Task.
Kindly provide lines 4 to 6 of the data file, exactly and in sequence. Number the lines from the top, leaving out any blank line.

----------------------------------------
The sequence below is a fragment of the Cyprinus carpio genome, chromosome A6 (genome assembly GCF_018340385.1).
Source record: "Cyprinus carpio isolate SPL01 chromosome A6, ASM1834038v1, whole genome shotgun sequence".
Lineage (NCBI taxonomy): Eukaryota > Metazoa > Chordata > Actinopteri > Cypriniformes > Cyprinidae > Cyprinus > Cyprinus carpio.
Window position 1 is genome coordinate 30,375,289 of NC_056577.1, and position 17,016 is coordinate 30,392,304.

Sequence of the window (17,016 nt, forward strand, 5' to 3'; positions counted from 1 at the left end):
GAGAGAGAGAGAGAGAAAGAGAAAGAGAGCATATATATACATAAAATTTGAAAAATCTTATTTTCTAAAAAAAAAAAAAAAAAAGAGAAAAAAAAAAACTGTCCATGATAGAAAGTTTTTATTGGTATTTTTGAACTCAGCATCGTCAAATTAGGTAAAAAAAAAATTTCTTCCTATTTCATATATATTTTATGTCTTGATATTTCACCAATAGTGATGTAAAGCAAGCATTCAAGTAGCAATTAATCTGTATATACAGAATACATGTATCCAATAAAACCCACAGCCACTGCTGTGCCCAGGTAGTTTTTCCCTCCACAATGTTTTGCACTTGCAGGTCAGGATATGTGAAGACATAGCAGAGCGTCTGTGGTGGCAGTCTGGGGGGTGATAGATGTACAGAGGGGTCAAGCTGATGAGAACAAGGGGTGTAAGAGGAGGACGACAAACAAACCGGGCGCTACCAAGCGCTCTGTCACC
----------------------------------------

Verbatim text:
Window position 1 is genome coordinate 30,375,289 of NC_056577.1, and position 17,016 is coordinate 30,392,304.

Sequence of the window (17,016 nt, forward strand, 5' to 3'; positions counted from 1 at the left end):
GAGAGAGAGAGAGAGAAAGAGAAAGAGAGCATATATATACATAAAATTTGAAAAATCTTATTTTCTAAAAAAAAAAAAAAAAAAGAGAAAAAAAAAAACTGTCCATGATAGAAAGTTTTTATTGGTATTTTTGAACTCAGCATCGTCAAATTAGGTAAAAAAAAAATTTCTTCCTATTTCATATATATTTTATGTCTTGATATTTCACCAATAGTGATGTAAAGCAAGCATTCAAGTAGCAATTAATCTGTATATACAGAATACATGTATCCAATAAAACCCACAGCCACTGCTGTGCCCAGGTAGTTTTTCCCTCCACAATGTTTTGCACTTGCAGGTCAGGATATGTGAAGACATAGCAGAGCGTCTGTGGTGGCAGTCTGGGGGGTGATAGATGTACAGAGGGGTCAAGCTGATGAGAACAAGGGGTGTAAGAGGAGGACGACAAACAAACCGGGCGCTACCAAGCGCTCTGTCACC